* Sec“ Die Geschichte der Römischen Päpste," tom. iii.

* Dr. Hurter gives an extremely interesting account of the Benedictine and Augustinian monasteries in Austria. After describing the splendid collections of natural history, the superb galleries of paintings, and the extensive and magnificent libraries which they contain, he observes:--" In none of these establishments doth the learned apparatus merely exist for the sake of ostentation; but in each, men are found alike desirous and capable of turning it to advantage. Hence it follows, that the stock of books doth not close with a particular period, but constantly keeps pace with the current literature; and that every one of those orders can show men who have acquired merit and reputation by their scientific labours.”—vol. ii. p. 38-9.

doctrines, which, like parasitical plants, had in the last century wound round the venerable trunk of the Gallican Church, -all those examples of worldly-minded ambition and frivolous dissipation, which, like noxious insects, here and there blighted its foliage, were brushed away, torn, and scattered by the breath of the tempest. Hence, the French priesthood, as far as zeal, piety, and purity of conduct are concerned, may be held up as a pattern of imitation; and even in respect to science, when we consider all the disadvantages, difficulties, and embarrassments which it has to encounter, it has made astonishing progress. On the other hand, while this course of purification was going on in the Church of France, the Austrian clergy was for a long while, and to a considerable extent, imbued with the doctrines of Febronianism, and the principles of neology, exposed to the seductions of court influence, and hampered in the exercise of its ministry by a civil legislation, that checked an active, energetic zeal, imposed a burdensome routine of minute, formal regulations, enervated episcopal authority, and evinced an unworthy, ungenerous distrust and fear of the holy see. Thus the Austrian censorship, while it proscribes irreligious works, puts under its ban likewise books, whose orthodoxy cannot harmonize with the spirit of Josephism. Haller's excellent and celebrated work, The Regeneration of Political Science, because it contained some just strictures on the despotic ordinances of Joseph, was in 1816 forbidden to be published. Professor Walter's admirable Manual of Canon Law, because it fearlessly upholds the spiritual independence of the Church, and the prerogatives of the Holy See in their full integrity, is, though permitted by the police to be privately sold, not allowed to be publicly advertised for sale, or exposed at the shop windows; and when used as a text-book in the Universities, must undergo certain corrections and modifications suited to the genius of the prevailing legislation. From the same cause, the celebrated work, Du Pape, by Count Maistre, was in 1820 proscribed.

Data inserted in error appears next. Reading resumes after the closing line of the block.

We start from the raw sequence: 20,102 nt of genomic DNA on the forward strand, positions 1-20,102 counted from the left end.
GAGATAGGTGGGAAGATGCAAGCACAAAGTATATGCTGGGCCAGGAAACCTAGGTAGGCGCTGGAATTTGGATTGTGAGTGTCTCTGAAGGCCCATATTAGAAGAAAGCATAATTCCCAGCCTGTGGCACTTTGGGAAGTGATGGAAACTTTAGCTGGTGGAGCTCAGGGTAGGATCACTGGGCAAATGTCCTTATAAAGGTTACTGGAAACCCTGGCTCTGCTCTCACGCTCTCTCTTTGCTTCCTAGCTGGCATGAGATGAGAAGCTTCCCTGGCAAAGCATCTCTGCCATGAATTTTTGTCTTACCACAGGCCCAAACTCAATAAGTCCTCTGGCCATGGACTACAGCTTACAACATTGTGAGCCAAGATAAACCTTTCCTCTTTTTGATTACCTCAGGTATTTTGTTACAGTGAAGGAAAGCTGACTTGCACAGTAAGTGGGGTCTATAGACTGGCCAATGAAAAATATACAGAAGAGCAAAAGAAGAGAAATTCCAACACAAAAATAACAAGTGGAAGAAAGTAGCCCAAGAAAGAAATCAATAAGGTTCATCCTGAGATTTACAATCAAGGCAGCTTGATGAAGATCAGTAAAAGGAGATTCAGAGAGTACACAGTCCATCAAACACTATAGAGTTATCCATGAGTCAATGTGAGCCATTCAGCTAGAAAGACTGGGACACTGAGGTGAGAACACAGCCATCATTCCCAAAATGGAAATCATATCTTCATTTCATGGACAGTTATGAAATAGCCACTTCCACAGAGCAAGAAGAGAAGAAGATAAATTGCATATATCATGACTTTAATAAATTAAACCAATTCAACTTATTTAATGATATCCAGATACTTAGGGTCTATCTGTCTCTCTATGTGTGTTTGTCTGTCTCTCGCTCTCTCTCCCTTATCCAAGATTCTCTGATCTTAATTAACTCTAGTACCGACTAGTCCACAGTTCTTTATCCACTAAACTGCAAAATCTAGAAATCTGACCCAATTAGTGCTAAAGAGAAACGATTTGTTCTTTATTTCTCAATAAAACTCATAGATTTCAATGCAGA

On the whole, there can be no doubt, that with the enjoyment of more freedom, the Austrian Church would soon accomplish its self-renovation, and aid that religious reaction, which, though less intense in Austria than in some other Catholic countries, is yet very strong. Thanks to the better policy of the late emperor and his successor, to the strenuous exertions of an excellent episcopal body,* and to the zealous

* Möhler, the celebrated theologian of Munich, says,—" In Austria, the emperor possesses the right of nomination, and yet we know that an excellent episcopal body erists in that country.—Möhler's Aufsätze, vol. i. p. 110.

*

co-operation of many among the secular and regular clergy, much has been achieved, and more may be yet expected for the moral regeneration of the empire. On this subject we may appeal to the testimony of Dr. Hurter, who expresses himself in the following noble Catholic spirit.

“ Although,” says he, “theology and canon law be still made subservient to the Josephist system ; although in the visitation of ecclesiastics, enquiry as to the punctual fulfilment of formal mechanical writings mostly consumes the time, which should be devoted to more important questions ; although, perhaps, many churchmen have not as yet been able to acquire a clear conception of the true position which the Catholic Church should occupy in a Catholic state ;-yet the ordinances of the emperor Joseph are now far from being enforced to their full extent ; and, in many respects, a more equitable practice has prevailed. It is even asserted that death surprised the late emperor, while engaged in a project for revoking many of the obnoxious edicts of his predecessor.

“Meanwhile the event of the 20th November 1837,* has had its influence even on Austria. It has been to many an awakening call ; and not a few, who seemed to slumber in apathy and lethargy, have aroused themselves, and returned to vital consciousness. Ecclesiastics, who had appeared almost to have forgotten that they were placed under a bishop, have sought him out again, acknowledged in him their superior, to whom they must have recourse for counsel, and, in cases of doubt, for solution of difliculties. Indifferentism, which so many confound with toleration, is here gradually losing ground ; and many young clergymen, we have been assured, are by degrees embracing a course, the return to which would, fifty years ago, have been numbered among impossibilities.”—Excursion to Vienna, vol. ii. p. 210-11.

Of the Austrian clergy, our enlightened Protestant countryman Mr. Turnbull, thus speaks :

“ Selfishness, pride, and human frailty, may naturally be found in the Austrian priesthood also, as in every great corporation of men ; but, taken as a body, this clergy, in my opinion, are useful and active, estimable and esteemed.” Social and Political Condition of Austria, c. iv. p. 87.

II. We have now come to the second division of our article, wherein we propose to speak of the intellectual condition of Catholic Germany. We shall commence with Austria and conclude with Bavaria.

* The imprisonment of the archbishop of Cologne.